Nevertheless, much work remained if service reconfiguration was to fare better this time. Notable from Perry and colleagues’ account is the role played by an internal consultancy agency set up specifically for the purpose of leading on reconfiguration. One benefit of this approach was the way in which the inception of this body—the Transformation Unit—moved decision-making responsibility away, at least in appearance, from both commissioners and providers, and employed a carefully formulated stepwise approach to change. The work of the Transformation Unit drew on the usual repertoire of management consultancies supporting change11: deploying received forms of change management expertise; acting as a broker between organisations; running a carefully rehearsed but transparent and robust process that might forestall challenge; facilitating organisation development activity. Effective accounting for history on the part of those leading the programme, however, made a critical contribution to the apparent success of this strategy. Knowledge about the background, the relationships, the politics of cancer surgery in Greater Manchester allowed the Transformation Unit to apply its repertoire in an intelligent, context-sensitive manner—addressing potential challenges ranging from concerns as big as the historic distribution of power among provider organisations through to details as small as how to arrange chairs during engagement events to avoid personality clashes and maximise the chance of consensus.4 Effective application of the generic knowledge of change management was thus leavened by the insights offered by the specific knowledge of local history in a manner that mirrored, perhaps, the way the general knowledge base of evidence-based practice should be tailored, nuanced and enhanced by clinical judgement, shared decision-making and patient-centred care.12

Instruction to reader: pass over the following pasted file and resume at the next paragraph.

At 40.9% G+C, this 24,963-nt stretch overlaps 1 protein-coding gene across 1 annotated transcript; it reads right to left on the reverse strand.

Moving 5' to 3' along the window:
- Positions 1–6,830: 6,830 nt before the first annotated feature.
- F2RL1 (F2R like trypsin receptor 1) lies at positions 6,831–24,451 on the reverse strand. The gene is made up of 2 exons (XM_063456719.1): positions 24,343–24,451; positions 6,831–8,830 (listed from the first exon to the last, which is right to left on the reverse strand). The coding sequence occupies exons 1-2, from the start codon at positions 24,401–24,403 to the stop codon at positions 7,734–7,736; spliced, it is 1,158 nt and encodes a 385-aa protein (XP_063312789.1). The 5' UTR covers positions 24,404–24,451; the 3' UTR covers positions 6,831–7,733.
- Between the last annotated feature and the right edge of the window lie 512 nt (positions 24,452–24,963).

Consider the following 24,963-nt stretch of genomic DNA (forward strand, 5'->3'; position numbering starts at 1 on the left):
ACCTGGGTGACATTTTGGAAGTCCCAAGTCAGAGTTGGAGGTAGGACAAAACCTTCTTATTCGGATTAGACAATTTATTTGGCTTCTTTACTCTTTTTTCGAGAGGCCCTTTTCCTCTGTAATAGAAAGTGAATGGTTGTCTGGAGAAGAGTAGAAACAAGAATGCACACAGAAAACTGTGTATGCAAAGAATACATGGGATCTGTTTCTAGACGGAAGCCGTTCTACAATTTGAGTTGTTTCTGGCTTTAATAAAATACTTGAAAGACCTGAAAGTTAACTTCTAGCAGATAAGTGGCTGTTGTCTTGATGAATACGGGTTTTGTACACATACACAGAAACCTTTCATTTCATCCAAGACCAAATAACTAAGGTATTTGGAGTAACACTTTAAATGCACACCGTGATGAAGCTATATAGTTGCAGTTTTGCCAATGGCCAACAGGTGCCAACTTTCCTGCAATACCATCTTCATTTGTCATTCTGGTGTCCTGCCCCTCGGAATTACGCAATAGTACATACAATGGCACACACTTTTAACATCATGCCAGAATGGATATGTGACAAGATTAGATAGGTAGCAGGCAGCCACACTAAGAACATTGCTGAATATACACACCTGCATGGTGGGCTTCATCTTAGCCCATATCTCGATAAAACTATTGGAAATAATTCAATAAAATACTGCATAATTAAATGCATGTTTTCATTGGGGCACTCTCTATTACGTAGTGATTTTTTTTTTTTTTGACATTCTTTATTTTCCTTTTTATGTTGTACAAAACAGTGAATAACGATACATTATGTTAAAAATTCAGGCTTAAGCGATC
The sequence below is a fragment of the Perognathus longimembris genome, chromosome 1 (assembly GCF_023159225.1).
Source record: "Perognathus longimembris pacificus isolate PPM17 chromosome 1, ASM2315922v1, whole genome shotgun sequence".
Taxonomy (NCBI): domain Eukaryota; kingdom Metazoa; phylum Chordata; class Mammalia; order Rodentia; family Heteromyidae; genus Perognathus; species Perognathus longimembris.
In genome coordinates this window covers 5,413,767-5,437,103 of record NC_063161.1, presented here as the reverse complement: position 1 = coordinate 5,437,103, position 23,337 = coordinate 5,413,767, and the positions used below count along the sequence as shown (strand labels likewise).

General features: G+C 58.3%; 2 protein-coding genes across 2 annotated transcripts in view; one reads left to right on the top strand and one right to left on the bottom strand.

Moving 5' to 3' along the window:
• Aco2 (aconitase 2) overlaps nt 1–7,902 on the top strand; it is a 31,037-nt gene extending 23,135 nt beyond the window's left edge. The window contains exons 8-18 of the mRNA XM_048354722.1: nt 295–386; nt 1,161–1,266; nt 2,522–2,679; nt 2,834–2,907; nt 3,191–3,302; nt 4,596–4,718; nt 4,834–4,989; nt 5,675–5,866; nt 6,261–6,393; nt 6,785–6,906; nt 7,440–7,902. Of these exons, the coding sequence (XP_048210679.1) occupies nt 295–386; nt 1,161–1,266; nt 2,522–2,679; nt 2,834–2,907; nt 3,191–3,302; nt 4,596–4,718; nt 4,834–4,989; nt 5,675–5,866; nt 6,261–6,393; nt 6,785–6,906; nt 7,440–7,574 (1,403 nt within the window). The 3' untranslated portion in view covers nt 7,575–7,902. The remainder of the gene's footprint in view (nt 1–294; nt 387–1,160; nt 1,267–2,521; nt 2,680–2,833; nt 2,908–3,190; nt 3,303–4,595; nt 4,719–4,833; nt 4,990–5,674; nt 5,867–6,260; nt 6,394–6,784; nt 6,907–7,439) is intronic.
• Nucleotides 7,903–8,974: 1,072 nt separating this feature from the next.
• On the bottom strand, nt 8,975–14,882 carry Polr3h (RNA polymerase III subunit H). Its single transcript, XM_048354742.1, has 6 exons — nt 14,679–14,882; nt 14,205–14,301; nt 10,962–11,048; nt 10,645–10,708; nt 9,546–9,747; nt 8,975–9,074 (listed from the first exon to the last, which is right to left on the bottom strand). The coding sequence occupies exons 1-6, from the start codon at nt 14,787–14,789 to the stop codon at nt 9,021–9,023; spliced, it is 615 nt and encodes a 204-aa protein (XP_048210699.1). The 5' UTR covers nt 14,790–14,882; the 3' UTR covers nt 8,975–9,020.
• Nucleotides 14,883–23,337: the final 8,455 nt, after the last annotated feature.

Particular forms and formats of history were particularly important in this work. While the facts of past reconfiguration efforts may have been relatively uncontested, attending to into the relational, emotional and political aspects of these attempts—in short, the subjective and inter-subjective—was critical. It was these details of history, so easily obscured in formal expositions of the past, that were crucial: these were the things that, if left unattended, had the potential to torpedo an effort that was otherwise exemplary in approach. Such details may matter disproportionately for the success of change. A reconfiguration that works in the abstract may fall if those on whose labour it rests do not wish to make it work in practice. Perhaps the key lesson from Perry and colleagues’ account for policymakers and practitioners in other contexts, then, is not to neglect these forms of history. A parallel might be drawn with the substantial body of research in organisational learning that describes the limitations of IT-based knowledge management systems. While these are often effective in storing and sharing formal and explicit knowledge, they are rarely able to capture, translate and transmit informal and tacit knowledge: know-how, shortcuts, relational knowledge.13,14 But such knowledge is fundamental to organisational effectiveness. Some forms of knowledge—rumour, gossip, speculation, allegation—are hidden, censored or even forbidden. Yet these too are an inescapable part of individual and organisational behaviour: discounting them will result in understanding that is partial at best.